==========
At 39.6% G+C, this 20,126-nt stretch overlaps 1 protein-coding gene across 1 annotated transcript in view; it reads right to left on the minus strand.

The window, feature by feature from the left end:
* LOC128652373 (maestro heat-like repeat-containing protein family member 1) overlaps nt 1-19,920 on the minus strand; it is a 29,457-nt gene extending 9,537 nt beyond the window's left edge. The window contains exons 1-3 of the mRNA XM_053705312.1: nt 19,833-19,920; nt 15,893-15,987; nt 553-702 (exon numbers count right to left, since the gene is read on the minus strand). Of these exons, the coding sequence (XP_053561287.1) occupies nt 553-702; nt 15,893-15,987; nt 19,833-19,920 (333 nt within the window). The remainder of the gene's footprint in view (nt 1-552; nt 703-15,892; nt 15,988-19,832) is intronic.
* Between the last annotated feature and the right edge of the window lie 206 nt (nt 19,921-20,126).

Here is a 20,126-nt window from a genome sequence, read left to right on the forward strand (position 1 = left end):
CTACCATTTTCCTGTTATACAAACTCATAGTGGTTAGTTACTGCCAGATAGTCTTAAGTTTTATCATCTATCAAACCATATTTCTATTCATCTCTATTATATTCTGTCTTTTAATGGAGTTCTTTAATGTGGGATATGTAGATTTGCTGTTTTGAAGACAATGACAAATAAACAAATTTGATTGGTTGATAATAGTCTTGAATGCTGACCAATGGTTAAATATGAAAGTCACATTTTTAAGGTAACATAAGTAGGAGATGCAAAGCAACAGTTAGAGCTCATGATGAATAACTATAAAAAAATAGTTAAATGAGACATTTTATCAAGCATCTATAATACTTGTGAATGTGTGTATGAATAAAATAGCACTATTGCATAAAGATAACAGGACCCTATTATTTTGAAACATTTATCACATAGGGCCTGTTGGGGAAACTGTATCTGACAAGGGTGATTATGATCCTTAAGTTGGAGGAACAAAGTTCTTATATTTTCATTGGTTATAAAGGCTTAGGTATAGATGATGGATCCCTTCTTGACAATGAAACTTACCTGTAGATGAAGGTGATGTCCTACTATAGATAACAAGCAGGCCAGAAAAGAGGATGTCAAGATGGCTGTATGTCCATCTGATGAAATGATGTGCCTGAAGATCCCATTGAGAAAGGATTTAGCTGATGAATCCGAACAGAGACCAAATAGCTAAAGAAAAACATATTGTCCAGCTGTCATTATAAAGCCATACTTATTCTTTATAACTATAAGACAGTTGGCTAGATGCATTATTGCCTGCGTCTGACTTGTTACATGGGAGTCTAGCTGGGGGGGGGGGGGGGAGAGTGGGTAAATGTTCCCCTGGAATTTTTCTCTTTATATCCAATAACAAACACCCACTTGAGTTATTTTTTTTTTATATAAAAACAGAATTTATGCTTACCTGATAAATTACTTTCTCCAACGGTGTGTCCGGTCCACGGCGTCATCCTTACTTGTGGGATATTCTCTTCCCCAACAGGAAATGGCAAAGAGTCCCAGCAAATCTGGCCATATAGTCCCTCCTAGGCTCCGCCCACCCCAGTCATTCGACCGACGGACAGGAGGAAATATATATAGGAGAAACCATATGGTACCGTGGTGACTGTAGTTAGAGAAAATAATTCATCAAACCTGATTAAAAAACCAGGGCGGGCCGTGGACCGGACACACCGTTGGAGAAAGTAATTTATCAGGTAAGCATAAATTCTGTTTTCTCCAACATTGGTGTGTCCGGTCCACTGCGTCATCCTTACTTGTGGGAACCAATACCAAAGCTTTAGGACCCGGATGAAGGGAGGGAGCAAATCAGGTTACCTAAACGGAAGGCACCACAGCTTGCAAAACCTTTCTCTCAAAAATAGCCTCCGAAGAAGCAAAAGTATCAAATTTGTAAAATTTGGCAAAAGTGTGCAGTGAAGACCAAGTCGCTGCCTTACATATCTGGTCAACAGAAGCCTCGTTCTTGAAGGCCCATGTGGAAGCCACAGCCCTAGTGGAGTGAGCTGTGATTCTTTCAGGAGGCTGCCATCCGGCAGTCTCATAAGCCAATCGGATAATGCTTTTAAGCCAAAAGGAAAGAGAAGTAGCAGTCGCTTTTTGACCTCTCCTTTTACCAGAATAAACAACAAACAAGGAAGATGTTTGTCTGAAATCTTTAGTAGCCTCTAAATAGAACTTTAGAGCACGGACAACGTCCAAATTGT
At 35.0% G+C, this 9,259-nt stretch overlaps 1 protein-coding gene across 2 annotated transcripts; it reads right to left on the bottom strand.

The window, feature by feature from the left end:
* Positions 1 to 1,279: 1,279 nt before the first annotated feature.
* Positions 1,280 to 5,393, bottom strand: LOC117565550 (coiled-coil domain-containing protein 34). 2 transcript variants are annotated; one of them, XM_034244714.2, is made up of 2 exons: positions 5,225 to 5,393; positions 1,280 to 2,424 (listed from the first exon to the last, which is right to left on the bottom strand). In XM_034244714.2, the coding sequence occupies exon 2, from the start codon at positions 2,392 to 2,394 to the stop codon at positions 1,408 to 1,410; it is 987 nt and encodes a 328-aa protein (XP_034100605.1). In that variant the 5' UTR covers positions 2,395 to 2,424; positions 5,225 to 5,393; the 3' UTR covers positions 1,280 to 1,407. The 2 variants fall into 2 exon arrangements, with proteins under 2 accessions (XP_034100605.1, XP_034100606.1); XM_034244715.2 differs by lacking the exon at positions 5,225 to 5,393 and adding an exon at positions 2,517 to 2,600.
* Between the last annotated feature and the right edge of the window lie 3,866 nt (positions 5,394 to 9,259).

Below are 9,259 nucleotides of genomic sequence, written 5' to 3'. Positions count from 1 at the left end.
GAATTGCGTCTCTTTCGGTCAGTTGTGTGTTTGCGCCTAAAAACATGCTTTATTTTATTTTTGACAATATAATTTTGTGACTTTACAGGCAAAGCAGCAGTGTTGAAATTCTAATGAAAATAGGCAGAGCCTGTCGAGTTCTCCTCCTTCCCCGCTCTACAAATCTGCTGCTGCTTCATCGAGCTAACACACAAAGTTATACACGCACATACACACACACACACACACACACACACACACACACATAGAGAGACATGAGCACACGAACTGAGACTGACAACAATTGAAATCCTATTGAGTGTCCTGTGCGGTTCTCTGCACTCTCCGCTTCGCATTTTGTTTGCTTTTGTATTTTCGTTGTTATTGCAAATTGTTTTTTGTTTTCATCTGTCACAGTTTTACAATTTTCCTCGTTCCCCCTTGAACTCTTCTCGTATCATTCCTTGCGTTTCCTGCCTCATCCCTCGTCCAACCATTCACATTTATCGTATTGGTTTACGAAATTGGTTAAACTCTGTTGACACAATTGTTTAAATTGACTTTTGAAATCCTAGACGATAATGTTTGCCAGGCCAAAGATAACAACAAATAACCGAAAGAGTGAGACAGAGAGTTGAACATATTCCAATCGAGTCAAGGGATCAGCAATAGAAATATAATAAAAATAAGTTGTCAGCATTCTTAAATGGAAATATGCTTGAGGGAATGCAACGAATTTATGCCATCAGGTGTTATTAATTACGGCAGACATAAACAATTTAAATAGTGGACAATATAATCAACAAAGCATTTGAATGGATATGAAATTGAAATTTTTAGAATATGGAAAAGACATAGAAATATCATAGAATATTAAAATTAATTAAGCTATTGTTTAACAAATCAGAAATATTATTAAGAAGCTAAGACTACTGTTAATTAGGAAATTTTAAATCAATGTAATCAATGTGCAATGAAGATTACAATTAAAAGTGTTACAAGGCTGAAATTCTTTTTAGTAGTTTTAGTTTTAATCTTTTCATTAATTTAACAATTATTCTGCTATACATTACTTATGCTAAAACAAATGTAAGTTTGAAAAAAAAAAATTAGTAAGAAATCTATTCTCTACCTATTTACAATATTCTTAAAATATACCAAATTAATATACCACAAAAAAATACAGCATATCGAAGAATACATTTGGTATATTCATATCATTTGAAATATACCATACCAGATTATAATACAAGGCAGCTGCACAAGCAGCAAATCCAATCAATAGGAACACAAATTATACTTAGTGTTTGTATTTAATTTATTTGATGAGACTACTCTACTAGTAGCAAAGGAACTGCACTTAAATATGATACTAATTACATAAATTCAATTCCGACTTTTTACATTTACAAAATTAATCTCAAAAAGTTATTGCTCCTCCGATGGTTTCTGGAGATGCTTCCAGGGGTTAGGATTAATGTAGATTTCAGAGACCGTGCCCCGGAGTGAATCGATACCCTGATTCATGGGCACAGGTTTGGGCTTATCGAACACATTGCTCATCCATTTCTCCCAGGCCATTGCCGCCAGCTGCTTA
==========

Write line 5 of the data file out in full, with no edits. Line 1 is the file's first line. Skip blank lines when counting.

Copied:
Here is a 20,126-nt window from a genome sequence, read left to right on the forward strand (position 1 = left end):